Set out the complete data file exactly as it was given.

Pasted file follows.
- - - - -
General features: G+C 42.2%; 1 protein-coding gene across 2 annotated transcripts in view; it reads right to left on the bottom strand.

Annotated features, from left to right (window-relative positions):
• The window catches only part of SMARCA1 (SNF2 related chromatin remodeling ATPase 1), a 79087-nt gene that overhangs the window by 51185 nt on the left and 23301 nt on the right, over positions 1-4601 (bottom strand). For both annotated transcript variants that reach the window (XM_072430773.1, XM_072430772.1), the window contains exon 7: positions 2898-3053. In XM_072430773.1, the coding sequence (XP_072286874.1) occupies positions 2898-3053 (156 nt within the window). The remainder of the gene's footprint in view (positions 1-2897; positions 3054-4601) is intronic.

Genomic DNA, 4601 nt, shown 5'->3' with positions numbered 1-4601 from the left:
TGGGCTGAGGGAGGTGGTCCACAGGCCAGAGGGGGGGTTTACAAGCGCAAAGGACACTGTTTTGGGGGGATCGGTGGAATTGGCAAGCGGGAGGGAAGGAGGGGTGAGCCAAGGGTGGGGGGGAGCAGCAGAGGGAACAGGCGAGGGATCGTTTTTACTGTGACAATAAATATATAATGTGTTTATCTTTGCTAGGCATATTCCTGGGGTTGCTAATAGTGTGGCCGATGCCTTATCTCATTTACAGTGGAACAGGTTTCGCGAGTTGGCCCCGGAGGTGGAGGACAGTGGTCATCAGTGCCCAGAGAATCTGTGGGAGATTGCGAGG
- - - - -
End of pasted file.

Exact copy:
General features: G+C 42.2%; 1 protein-coding gene across 2 annotated transcripts in view; it reads right to left on the bottom strand.

Annotated features, from left to right (window-relative positions):
• The window catches only part of SMARCA1 (SNF2 related chromatin remodeling ATPase 1), a 79087-nt gene that overhangs the window by 51185 nt on the left and 23301 nt on the right, over positions 1-4601 (bottom strand). For both annotated transcript variants that reach the window (XM_072430773.1, XM_072430772.1), the window contains exon 7: positions 2898-3053. In XM_072430773.1, the coding sequence (XP_072286874.1) occupies positions 2898-3053 (156 nt within the window). The remainder of the gene's footprint in view (positions 1-2897; positions 3054-4601) is intronic.

Genomic DNA, 4601 nt, shown 5'->3' with positions numbered 1-4601 from the left:
TGGGCTGAGGGAGGTGGTCCACAGGCCAGAGGGGGGGTTTACAAGCGCAAAGGACACTGTTTTGGGGGGATCGGTGGAATTGGCAAGCGGGAGGGAAGGAGGGGTGAGCCAAGGGTGGGGGGGAGCAGCAGAGGGAACAGGCGAGGGATCGTTTTTACTGTGACAATAAATATATAATGTGTTTATCTTTGCTAGGCATATTCCTGGGGTTGCTAATAGTGTGGCCGATGCCTTATCTCATTTACAGTGGAACAGGTTTCGCGAGTTGGCCCCGGAGGTGGAGGACAGTGGTCATCAGTGCCCAGAGAATCTGTGGGAGATTGCGAGG